Kuwait City: Mile Jedinak and Tim Cahill were the twin leadership pillars of the Socceroos team for the best part of 10 years, but Australian football also came to rely on the duo for goals. While their international retirements will undoubtedly leave the national team short on experience, their absence will also compel the squad to seek new and more varied routes to goal.
Highlighting how predictable the Socceroos' attack had become recent years, their last seven goals in competitive games came either from the head of Cahill or a Jedinak set-piece. Following their departure, new coach Graham Arnold has seized on the opportunity to rebuild Australia's attacking gameplan.
Arnold has spent the bulk of his first two training camps working on his attacking rotations in an attempt to create more chances for more players. An intensive restructure first took place at a camp in Turkey last month before being refined in Dubai last week. It will be on display for the first time against Kuwait on Monday night (Tuesday morning, Sydney time) in Kuwait City and could bear the hallmarks of some of Europe's elite.
"We've done a full analysis of the top teams across Europe; Manchester City breaking records last year with the most goals, Barca, Juve – we see a common theme to replicate, about getting numbers an area in the penalty box in front of goal. The more you get in, the more chance you have of scoring. Then it's about getting the delivery right," Arnold said.
Instead of being contained out wide, Australia will look to attack more centrally and aim to always have four players inside the box attacking every ball. The fluid attacking rotations Arnold employed to such effect in his trophy-laden spell at Sydney FC will be the basis of his style with the Socceroos.
"It's about playing players to their strengths. Australians always have great disciple, great attitude, that's the least you expect. With the attack, we're giving them rotations, options and freedom. Freedom to express and show their qualities, especially in the opposition half, and freedom of choice," he said.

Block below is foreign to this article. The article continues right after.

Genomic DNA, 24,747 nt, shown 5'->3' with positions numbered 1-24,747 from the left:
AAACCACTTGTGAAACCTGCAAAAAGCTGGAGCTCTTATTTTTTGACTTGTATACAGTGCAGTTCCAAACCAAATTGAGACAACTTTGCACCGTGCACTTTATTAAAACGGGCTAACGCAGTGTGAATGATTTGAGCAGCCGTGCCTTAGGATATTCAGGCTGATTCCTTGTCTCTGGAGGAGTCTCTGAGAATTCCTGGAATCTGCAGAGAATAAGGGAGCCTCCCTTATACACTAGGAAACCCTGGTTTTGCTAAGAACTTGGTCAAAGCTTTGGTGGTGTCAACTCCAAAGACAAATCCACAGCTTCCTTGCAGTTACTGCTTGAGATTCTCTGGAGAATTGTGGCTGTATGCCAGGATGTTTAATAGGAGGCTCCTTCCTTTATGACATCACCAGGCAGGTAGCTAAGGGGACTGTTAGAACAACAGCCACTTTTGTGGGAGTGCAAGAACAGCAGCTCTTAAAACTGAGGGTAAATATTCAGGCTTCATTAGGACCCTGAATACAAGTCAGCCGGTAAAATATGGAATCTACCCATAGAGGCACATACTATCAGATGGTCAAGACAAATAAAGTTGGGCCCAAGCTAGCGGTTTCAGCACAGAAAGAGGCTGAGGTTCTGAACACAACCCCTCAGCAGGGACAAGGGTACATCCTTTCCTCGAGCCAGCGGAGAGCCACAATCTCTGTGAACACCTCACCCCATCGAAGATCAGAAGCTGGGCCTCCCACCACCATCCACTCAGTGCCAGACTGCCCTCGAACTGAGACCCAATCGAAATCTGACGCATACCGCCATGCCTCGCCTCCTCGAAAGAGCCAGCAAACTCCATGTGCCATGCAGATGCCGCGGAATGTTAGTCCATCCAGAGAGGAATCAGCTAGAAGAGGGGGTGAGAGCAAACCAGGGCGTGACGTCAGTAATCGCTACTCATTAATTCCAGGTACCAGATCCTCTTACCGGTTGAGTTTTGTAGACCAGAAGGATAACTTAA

Arnold won't rely on on the same players for goals nor the same formation in attack. He plans to use different players for different roles and has already identified lighting quick winger Matt Leckie as a potential solution to the centre-forward role.
"When I heard about it it was pretty exciting. Ive played there a few times for the national team," Leckie said. "It can be dangerous, especially if we want to hit them on the break. Sometimes a lack of concentration from the opposition defence and one ball in behind can be very dangerous. Im looking forward to it if I get the chance to play there."
The Hertha Berlin winger is unlikely to start at the arrowhead of Australia's attack in Kuwait but remains an option for the future in that position. He will retain his usual position at right wing, set to support Apostolos Giannou as the centre-forward with Robbie Kruse on the left wing. Against Kuwait, Tom Rogic is fancied to start as the number 10 behind Giannou but is another who could be tipped to play as a centre-forward.
"I have a little bit of time to see but we have Giannou and [Tomi] Juric here, we have [Jamie] Maclaren back at Hibs. We have a different style we can play with three up, Leckie can play through the middle," Arnold said. "Rogic can play as a false nine so we are giving them options and it won't be set in stone. The system doesn't make the players, it's about the style which will be free-flowing with an emphasis on pressing."
There will be no abandoning of Australia's sound defensive structure as Arnold inherits a stable backline built by his predecessor, Bert van Marwijk. However, they will function more aggressively when they go forward and with more bodies, leading to more options. After years of relying on Cahill and Jedinak, the Socceroos could find themselves with plenty of saviours in attack if Arnold gets his way.
"I believe we played a certain way for one person to score, we played wide, went wide and delivered. We'll have a couple of different ways; we'll go wide but have three or four in the box, not one. We'll play through the middle. I have complete trust that these boys will make a great statement on Monday night," he said.
Dominic Bossi is a football reporter with The Sydney Morning Herald.